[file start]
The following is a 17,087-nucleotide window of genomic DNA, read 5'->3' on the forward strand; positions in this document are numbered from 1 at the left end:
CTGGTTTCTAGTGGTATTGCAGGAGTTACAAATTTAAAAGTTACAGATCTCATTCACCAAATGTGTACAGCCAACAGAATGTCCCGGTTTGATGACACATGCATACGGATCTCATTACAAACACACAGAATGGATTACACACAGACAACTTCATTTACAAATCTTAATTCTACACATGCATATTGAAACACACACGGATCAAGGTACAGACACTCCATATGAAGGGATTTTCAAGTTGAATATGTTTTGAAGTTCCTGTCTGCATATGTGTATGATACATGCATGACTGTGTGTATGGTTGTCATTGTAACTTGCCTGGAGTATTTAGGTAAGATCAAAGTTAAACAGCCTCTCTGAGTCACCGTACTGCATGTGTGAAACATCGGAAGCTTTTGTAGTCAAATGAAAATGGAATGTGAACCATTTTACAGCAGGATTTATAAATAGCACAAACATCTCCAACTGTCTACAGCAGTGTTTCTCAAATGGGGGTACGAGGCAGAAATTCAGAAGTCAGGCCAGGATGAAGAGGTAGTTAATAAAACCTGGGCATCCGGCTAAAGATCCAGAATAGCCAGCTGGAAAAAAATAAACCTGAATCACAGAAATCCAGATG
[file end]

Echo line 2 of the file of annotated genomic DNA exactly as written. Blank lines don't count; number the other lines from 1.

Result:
CTGGTTTCTAGTGGTATTGCAGGAGTTACAAATTTAAAAGTTACAGATCTCATTCACCAAATGTGTACAGCCAACAGAATGTCCCGGTTTGATGACACATGCATACGGATCTCATTACAAACACACAGAATGGATTACACACAGACAACTTCATTTACAAATCTTAATTCTACACATGCATATTGAAACACACACGGATCAAGGTACAGACACTCCATATGAAGGGATTTTCAAGTTGAATATGTTTTGAAGTTCCTGTCTGCATATGTGTATGATACATGCATGACTGTGTGTATGGTTGTCATTGTAACTTGCCTGGAGTATTTAGGTAAGATCAAAGTTAAACAGCCTCTCTGAGTCACCGTACTGCATGTGTGAAACATCGGAAGCTTTTGTAGTCAAATGAAAATGGAATGTGAACCATTTTACAGCAGGATTTATAAATAGCACAAACATCTCCAACTGTCTACAGCAGTGTTTCTCAAATGGGGGTACGAGGCAGAAATTCAGAAGTCAGGCCAGGATGAAGAGGTAGTTAATAAAACCTGGGCATCCGGCTAAAGATCCAGAATAGCCAGCTGGAAAAAAATAAACCTGAATCACAGAAATCCAGATG